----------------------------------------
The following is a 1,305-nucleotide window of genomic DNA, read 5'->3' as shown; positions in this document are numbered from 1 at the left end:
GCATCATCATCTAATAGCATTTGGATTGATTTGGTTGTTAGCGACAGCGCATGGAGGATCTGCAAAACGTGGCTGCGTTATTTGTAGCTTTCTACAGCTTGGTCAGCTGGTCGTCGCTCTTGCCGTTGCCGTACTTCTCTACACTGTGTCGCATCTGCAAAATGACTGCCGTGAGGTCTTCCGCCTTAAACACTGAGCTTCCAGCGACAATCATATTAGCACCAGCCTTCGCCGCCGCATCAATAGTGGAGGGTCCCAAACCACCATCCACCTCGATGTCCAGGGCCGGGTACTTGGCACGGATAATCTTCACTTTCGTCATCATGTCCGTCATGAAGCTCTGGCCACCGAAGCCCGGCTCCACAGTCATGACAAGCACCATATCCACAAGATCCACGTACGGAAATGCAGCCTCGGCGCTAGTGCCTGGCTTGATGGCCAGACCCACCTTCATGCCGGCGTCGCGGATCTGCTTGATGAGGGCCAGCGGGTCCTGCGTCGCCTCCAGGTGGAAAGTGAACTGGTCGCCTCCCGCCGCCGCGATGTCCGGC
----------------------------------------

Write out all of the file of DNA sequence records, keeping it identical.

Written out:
The following is a 1,305-nucleotide window of genomic DNA, read 5'->3' as shown; positions in this document are numbered from 1 at the left end:
GCATCATCATCTAATAGCATTTGGATTGATTTGGTTGTTAGCGACAGCGCATGGAGGATCTGCAAAACGTGGCTGCGTTATTTGTAGCTTTCTACAGCTTGGTCAGCTGGTCGTCGCTCTTGCCGTTGCCGTACTTCTCTACACTGTGTCGCATCTGCAAAATGACTGCCGTGAGGTCTTCCGCCTTAAACACTGAGCTTCCAGCGACAATCATATTAGCACCAGCCTTCGCCGCCGCATCAATAGTGGAGGGTCCCAAACCACCATCCACCTCGATGTCCAGGGCCGGGTACTTGGCACGGATAATCTTCACTTTCGTCATCATGTCCGTCATGAAGCTCTGGCCACCGAAGCCCGGCTCCACAGTCATGACAAGCACCATATCCACAAGATCCACGTACGGAAATGCAGCCTCGGCGCTAGTGCCTGGCTTGATGGCCAGACCCACCTTCATGCCGGCGTCGCGGATCTGCTTGATGAGGGCCAGCGGGTCCTGCGTCGCCTCCAGGTGGAAAGTGAACTGGTCGCCTCCCGCCGCCGCGATGTCCGGC